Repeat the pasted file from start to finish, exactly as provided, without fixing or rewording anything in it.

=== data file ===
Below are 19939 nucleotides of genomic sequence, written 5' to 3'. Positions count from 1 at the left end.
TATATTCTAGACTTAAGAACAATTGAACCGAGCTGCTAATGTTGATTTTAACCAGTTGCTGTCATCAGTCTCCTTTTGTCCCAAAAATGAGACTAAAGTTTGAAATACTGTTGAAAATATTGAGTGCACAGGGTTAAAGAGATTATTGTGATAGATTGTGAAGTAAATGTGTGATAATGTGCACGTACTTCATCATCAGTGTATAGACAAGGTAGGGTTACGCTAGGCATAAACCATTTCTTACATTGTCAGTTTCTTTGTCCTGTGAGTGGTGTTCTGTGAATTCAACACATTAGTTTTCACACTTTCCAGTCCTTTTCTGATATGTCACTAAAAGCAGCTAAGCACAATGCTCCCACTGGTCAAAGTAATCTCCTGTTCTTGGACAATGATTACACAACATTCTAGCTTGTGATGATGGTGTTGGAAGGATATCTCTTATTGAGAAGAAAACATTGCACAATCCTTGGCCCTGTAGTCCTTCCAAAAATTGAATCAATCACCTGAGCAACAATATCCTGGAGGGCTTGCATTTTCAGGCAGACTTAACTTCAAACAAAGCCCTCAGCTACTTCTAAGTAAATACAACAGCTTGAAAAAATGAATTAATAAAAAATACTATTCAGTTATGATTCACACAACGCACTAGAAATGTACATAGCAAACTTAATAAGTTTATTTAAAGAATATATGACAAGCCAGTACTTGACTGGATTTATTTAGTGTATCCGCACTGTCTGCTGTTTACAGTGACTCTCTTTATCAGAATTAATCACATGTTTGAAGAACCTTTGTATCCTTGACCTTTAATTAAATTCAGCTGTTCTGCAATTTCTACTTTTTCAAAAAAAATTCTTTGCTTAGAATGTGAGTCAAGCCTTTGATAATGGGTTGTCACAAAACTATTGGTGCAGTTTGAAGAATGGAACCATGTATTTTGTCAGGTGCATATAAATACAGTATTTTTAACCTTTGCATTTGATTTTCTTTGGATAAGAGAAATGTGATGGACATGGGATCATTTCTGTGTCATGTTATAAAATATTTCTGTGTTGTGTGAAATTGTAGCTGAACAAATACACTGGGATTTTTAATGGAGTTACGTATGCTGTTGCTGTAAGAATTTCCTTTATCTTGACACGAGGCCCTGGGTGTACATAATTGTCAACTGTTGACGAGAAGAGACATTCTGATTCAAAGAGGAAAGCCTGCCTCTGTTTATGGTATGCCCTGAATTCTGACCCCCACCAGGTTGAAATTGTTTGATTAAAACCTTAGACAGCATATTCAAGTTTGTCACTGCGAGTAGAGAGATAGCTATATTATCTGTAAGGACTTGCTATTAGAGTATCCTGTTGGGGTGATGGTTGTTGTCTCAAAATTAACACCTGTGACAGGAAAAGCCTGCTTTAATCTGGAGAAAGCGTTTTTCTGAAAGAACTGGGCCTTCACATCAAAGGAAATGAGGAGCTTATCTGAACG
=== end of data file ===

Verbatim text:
Below are 19939 nucleotides of genomic sequence, written 5' to 3'. Positions count from 1 at the left end.
TATATTCTAGACTTAAGAACAATTGAACCGAGCTGCTAATGTTGATTTTAACCAGTTGCTGTCATCAGTCTCCTTTTGTCCCAAAAATGAGACTAAAGTTTGAAATACTGTTGAAAATATTGAGTGCACAGGGTTAAAGAGATTATTGTGATAGATTGTGAAGTAAATGTGTGATAATGTGCACGTACTTCATCATCAGTGTATAGACAAGGTAGGGTTACGCTAGGCATAAACCATTTCTTACATTGTCAGTTTCTTTGTCCTGTGAGTGGTGTTCTGTGAATTCAACACATTAGTTTTCACACTTTCCAGTCCTTTTCTGATATGTCACTAAAAGCAGCTAAGCACAATGCTCCCACTGGTCAAAGTAATCTCCTGTTCTTGGACAATGATTACACAACATTCTAGCTTGTGATGATGGTGTTGGAAGGATATCTCTTATTGAGAAGAAAACATTGCACAATCCTTGGCCCTGTAGTCCTTCCAAAAATTGAATCAATCACCTGAGCAACAATATCCTGGAGGGCTTGCATTTTCAGGCAGACTTAACTTCAAACAAAGCCCTCAGCTACTTCTAAGTAAATACAACAGCTTGAAAAAATGAATTAATAAAAAATACTATTCAGTTATGATTCACACAACGCACTAGAAATGTACATAGCAAACTTAATAAGTTTATTTAAAGAATATATGACAAGCCAGTACTTGACTGGATTTATTTAGTGTATCCGCACTGTCTGCTGTTTACAGTGACTCTCTTTATCAGAATTAATCACATGTTTGAAGAACCTTTGTATCCTTGACCTTTAATTAAATTCAGCTGTTCTGCAATTTCTACTTTTTCAAAAAAAATTCTTTGCTTAGAATGTGAGTCAAGCCTTTGATAATGGGTTGTCACAAAACTATTGGTGCAGTTTGAAGAATGGAACCATGTATTTTGTCAGGTGCATATAAATACAGTATTTTTAACCTTTGCATTTGATTTTCTTTGGATAAGAGAAATGTGATGGACATGGGATCATTTCTGTGTCATGTTATAAAATATTTCTGTGTTGTGTGAAATTGTAGCTGAACAAATACACTGGGATTTTTAATGGAGTTACGTATGCTGTTGCTGTAAGAATTTCCTTTATCTTGACACGAGGCCCTGGGTGTACATAATTGTCAACTGTTGACGAGAAGAGACATTCTGATTCAAAGAGGAAAGCCTGCCTCTGTTTATGGTATGCCCTGAATTCTGACCCCCACCAGGTTGAAATTGTTTGATTAAAACCTTAGACAGCATATTCAAGTTTGTCACTGCGAGTAGAGAGATAGCTATATTATCTGTAAGGACTTGCTATTAGAGTATCCTGTTGGGGTGATGGTTGTTGTCTCAAAATTAACACCTGTGACAGGAAAAGCCTGCTTTAATCTGGAGAAAGCGTTTTTCTGAAAGAACTGGGCCTTCACATCAAAGGAAATGAGGAGCTTATCTGAACG